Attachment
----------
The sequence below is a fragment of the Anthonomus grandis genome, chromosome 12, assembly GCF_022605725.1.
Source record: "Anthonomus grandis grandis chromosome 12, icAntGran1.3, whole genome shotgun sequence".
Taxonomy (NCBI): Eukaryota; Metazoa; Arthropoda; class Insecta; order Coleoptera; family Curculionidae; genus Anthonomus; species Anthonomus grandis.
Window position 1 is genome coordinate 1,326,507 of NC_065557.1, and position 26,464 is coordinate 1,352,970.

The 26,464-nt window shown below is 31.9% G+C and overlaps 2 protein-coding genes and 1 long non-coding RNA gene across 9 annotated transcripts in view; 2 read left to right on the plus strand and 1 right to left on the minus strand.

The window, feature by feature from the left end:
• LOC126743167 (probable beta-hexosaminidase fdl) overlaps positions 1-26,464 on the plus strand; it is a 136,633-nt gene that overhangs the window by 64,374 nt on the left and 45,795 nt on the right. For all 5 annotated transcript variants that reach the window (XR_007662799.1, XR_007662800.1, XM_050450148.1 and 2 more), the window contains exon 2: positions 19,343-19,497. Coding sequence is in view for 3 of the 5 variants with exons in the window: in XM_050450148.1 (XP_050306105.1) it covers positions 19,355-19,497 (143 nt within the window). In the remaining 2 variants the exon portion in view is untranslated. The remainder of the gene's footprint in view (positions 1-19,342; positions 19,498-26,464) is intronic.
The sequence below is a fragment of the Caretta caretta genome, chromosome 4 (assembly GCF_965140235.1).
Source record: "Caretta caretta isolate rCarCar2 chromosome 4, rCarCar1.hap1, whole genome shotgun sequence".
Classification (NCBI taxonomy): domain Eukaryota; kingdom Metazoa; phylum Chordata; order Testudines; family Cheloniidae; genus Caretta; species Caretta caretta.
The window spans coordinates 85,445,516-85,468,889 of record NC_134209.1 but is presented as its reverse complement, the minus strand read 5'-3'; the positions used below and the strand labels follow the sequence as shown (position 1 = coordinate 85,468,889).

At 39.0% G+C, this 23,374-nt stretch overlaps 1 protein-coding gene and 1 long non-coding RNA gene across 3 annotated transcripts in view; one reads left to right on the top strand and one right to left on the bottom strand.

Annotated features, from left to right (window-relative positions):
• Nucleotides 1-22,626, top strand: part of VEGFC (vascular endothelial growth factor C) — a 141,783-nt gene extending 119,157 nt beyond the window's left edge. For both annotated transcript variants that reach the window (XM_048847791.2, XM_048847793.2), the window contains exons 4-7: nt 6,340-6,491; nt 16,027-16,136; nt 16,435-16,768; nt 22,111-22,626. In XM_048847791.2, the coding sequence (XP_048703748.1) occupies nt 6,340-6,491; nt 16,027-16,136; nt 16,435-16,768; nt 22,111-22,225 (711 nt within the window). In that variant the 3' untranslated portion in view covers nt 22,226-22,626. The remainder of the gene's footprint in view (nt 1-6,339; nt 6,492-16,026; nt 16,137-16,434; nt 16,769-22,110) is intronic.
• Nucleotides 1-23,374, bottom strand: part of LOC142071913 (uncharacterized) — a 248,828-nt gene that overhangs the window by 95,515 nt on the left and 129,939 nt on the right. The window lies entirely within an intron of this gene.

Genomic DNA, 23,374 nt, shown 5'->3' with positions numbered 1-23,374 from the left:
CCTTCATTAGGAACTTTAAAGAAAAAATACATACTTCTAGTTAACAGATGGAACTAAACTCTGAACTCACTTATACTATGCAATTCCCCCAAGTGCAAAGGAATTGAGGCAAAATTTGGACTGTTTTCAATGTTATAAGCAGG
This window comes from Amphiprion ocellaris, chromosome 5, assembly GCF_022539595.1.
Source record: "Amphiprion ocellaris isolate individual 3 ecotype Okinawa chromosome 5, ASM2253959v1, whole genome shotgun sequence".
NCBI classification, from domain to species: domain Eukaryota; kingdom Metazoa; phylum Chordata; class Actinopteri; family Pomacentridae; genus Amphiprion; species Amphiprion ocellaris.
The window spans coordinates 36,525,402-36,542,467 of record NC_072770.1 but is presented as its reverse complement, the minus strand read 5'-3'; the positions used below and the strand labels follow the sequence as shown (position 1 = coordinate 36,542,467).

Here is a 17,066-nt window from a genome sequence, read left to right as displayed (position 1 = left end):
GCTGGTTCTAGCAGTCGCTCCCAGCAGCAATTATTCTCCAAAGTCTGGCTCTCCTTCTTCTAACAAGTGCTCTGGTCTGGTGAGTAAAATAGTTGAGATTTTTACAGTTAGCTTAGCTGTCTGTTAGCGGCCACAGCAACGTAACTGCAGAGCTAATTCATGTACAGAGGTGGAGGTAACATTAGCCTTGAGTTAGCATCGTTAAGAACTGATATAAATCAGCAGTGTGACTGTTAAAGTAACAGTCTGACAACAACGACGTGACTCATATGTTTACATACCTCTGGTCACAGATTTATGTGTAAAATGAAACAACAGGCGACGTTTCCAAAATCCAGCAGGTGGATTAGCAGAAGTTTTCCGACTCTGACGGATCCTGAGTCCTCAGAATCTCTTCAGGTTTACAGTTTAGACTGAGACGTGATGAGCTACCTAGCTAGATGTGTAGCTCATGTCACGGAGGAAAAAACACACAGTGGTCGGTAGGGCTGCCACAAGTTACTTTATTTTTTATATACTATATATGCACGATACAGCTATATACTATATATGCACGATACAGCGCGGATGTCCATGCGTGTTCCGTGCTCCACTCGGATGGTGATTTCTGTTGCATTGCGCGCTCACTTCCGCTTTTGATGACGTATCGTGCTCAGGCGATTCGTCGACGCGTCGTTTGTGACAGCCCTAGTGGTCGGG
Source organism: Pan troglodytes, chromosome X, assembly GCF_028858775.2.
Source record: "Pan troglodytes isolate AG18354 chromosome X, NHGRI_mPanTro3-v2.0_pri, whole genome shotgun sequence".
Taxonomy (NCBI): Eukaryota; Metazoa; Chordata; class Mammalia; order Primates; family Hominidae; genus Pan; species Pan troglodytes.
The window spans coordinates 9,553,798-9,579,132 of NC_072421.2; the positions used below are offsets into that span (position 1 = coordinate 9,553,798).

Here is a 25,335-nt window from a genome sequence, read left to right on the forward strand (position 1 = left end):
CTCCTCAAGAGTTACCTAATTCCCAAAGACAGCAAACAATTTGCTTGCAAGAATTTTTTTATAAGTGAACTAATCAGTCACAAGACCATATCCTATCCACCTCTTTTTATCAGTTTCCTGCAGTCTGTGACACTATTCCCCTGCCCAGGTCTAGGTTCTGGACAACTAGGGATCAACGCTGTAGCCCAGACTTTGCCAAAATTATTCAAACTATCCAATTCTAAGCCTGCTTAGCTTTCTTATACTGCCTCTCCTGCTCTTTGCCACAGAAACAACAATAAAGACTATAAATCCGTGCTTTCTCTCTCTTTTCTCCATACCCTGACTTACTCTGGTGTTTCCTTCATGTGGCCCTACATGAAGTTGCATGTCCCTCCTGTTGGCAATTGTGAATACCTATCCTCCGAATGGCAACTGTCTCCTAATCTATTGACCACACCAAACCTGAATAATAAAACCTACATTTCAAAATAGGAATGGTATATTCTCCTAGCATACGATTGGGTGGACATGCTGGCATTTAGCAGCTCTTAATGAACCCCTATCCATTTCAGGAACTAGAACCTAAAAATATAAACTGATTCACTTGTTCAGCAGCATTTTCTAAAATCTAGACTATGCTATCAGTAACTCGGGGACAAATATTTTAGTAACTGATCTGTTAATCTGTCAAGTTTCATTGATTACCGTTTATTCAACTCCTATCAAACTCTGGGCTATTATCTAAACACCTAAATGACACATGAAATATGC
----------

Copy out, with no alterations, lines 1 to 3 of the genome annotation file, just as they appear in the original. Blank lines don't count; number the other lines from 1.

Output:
The sequence below is a fragment of the Anthonomus grandis genome, chromosome 12, assembly GCF_022605725.1.
Source record: "Anthonomus grandis grandis chromosome 12, icAntGran1.3, whole genome shotgun sequence".
Taxonomy (NCBI): Eukaryota; Metazoa; Arthropoda; class Insecta; order Coleoptera; family Curculionidae; genus Anthonomus; species Anthonomus grandis.